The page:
In response to unexpected election results across the world, and a perceived increase of policy decisions that disregard scientific evidence, conservation scientists are reflecting on working in a ‘post-truth’ world. This phrase is useful in making scientists aware that policy-making is messy, and multi-faceted, but it may be misused. By introducing three different scenarios of conservation decision-making, this perspective argues that a mythical era of ‘science or truth conservation’ has never existed. Since an ‘extended peer community’ of decision-makers (policy-makers, practitioners, stakeholders) are present in multi-layered governance structures, conservation has always been ‘post-normal’. To decrease the chances of ‘post-truth’ decision-making occurring, the perspective encourages scientists to think carefully about scientific workflows and science communication. Developing a conservation narrative which does not see values, beliefs, and interests, as key parts of modern functioning democracies risks upholding a perception of the disconnected ivory tower of science. Rather, co-productive relationships should be established with decision-makers, and we should harness the power of storytelling to engage people on a personal level. This perspective encourages scientists to take heed of research on stakeholder engagement and storytelling, and to embrace workflows suited to post-normal conservation, rather than trying to deny that a post-normal world exists.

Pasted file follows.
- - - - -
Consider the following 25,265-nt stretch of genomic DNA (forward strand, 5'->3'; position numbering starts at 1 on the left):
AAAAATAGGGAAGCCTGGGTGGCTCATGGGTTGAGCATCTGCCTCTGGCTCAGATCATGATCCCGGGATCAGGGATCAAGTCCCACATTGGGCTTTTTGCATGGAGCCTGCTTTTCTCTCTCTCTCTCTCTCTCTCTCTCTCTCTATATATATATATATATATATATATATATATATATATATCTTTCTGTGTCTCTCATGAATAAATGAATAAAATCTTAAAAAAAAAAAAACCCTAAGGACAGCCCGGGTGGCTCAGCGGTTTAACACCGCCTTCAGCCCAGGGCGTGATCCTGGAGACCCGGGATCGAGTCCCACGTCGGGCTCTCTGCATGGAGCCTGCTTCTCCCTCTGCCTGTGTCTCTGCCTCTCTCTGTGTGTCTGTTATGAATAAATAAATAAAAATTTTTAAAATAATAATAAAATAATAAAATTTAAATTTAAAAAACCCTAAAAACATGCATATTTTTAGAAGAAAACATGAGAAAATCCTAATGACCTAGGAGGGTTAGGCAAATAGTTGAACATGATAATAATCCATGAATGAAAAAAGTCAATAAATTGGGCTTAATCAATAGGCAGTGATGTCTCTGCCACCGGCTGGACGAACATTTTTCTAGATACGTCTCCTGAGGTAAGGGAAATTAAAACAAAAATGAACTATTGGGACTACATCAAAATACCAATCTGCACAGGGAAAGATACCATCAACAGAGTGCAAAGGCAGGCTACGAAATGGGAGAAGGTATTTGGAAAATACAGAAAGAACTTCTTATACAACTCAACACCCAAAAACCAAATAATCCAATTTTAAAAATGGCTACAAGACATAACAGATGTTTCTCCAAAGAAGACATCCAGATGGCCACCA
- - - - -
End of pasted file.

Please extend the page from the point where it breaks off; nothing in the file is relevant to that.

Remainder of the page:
|Number of pages||7|
|Journal||Conservation and Society|
|Early online date||27 Sep 2018|
|Publication status||Published - Oct 2018|